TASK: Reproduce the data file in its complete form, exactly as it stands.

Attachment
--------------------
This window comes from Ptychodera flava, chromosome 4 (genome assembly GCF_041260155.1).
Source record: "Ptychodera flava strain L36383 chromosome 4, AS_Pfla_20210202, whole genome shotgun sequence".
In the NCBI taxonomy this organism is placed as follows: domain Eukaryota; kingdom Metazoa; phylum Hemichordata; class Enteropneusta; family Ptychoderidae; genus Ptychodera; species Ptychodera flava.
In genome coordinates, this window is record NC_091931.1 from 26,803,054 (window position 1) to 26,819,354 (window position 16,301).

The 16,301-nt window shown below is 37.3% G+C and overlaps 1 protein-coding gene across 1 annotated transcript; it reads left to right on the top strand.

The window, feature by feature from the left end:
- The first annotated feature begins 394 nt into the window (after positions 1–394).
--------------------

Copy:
This window comes from Ptychodera flava, chromosome 4 (genome assembly GCF_041260155.1).
Source record: "Ptychodera flava strain L36383 chromosome 4, AS_Pfla_20210202, whole genome shotgun sequence".
In the NCBI taxonomy this organism is placed as follows: domain Eukaryota; kingdom Metazoa; phylum Hemichordata; class Enteropneusta; family Ptychoderidae; genus Ptychodera; species Ptychodera flava.
In genome coordinates, this window is record NC_091931.1 from 26,803,054 (window position 1) to 26,819,354 (window position 16,301).

The 16,301-nt window shown below is 37.3% G+C and overlaps 1 protein-coding gene across 1 annotated transcript; it reads left to right on the top strand.

The window, feature by feature from the left end:
- The first annotated feature begins 394 nt into the window (after positions 1–394).